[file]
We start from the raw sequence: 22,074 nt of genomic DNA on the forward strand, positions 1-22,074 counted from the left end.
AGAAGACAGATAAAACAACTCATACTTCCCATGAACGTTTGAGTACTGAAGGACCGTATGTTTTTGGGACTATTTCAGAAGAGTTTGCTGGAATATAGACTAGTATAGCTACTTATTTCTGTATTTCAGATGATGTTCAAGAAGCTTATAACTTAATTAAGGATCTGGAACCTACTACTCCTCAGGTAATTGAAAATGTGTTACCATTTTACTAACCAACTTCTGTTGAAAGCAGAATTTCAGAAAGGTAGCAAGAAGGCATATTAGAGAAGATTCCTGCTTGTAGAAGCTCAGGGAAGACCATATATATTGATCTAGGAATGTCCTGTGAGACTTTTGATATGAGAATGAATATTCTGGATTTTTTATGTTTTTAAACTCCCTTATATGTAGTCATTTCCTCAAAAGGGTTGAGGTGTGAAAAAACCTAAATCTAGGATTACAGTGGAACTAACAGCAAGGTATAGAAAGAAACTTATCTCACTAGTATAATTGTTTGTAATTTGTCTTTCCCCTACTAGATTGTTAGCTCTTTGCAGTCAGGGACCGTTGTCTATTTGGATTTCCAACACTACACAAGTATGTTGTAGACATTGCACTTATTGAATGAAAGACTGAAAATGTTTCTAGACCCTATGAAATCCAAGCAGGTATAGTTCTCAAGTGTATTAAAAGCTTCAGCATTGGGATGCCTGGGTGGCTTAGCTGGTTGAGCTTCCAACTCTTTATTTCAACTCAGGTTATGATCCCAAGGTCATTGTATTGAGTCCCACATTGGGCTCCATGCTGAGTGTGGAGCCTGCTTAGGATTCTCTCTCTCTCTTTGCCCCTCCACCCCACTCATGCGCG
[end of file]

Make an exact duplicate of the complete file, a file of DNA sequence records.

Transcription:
We start from the raw sequence: 22,074 nt of genomic DNA on the forward strand, positions 1-22,074 counted from the left end.
AGAAGACAGATAAAACAACTCATACTTCCCATGAACGTTTGAGTACTGAAGGACCGTATGTTTTTGGGACTATTTCAGAAGAGTTTGCTGGAATATAGACTAGTATAGCTACTTATTTCTGTATTTCAGATGATGTTCAAGAAGCTTATAACTTAATTAAGGATCTGGAACCTACTACTCCTCAGGTAATTGAAAATGTGTTACCATTTTACTAACCAACTTCTGTTGAAAGCAGAATTTCAGAAAGGTAGCAAGAAGGCATATTAGAGAAGATTCCTGCTTGTAGAAGCTCAGGGAAGACCATATATATTGATCTAGGAATGTCCTGTGAGACTTTTGATATGAGAATGAATATTCTGGATTTTTTATGTTTTTAAACTCCCTTATATGTAGTCATTTCCTCAAAAGGGTTGAGGTGTGAAAAAACCTAAATCTAGGATTACAGTGGAACTAACAGCAAGGTATAGAAAGAAACTTATCTCACTAGTATAATTGTTTGTAATTTGTCTTTCCCCTACTAGATTGTTAGCTCTTTGCAGTCAGGGACCGTTGTCTATTTGGATTTCCAACACTACACAAGTATGTTGTAGACATTGCACTTATTGAATGAAAGACTGAAAATGTTTCTAGACCCTATGAAATCCAAGCAGGTATAGTTCTCAAGTGTATTAAAAGCTTCAGCATTGGGATGCCTGGGTGGCTTAGCTGGTTGAGCTTCCAACTCTTTATTTCAACTCAGGTTATGATCCCAAGGTCATTGTATTGAGTCCCACATTGGGCTCCATGCTGAGTGTGGAGCCTGCTTAGGATTCTCTCTCTCTCTTTGCCCCTCCACCCCACTCATGCGCG